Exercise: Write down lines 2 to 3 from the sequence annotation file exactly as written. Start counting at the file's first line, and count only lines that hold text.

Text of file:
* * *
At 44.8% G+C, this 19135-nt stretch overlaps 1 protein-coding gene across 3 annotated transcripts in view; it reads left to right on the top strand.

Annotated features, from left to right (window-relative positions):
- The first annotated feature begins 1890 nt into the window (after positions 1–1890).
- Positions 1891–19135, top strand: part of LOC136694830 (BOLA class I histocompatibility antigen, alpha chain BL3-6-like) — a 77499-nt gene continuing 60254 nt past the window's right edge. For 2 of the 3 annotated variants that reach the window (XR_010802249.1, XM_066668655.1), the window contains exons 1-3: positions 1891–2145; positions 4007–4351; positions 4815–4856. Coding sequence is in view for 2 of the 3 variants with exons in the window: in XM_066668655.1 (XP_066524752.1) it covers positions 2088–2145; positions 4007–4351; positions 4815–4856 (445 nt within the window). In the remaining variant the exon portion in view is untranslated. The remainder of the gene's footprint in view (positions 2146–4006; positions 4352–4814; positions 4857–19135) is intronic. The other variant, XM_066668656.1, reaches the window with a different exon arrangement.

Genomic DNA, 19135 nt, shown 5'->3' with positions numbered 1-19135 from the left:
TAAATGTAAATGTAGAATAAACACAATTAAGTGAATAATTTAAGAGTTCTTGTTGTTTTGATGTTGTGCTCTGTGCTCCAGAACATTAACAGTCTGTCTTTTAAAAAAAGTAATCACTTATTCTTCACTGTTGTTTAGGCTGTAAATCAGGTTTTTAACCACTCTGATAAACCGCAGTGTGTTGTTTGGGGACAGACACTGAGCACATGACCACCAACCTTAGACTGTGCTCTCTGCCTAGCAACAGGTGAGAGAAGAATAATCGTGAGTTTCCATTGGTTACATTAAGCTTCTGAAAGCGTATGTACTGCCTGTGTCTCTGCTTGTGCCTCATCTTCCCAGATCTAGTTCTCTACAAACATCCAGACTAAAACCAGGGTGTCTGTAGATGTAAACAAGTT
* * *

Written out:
Annotated features, from left to right (window-relative positions):
- The first annotated feature begins 1890 nt into the window (after positions 1–1890).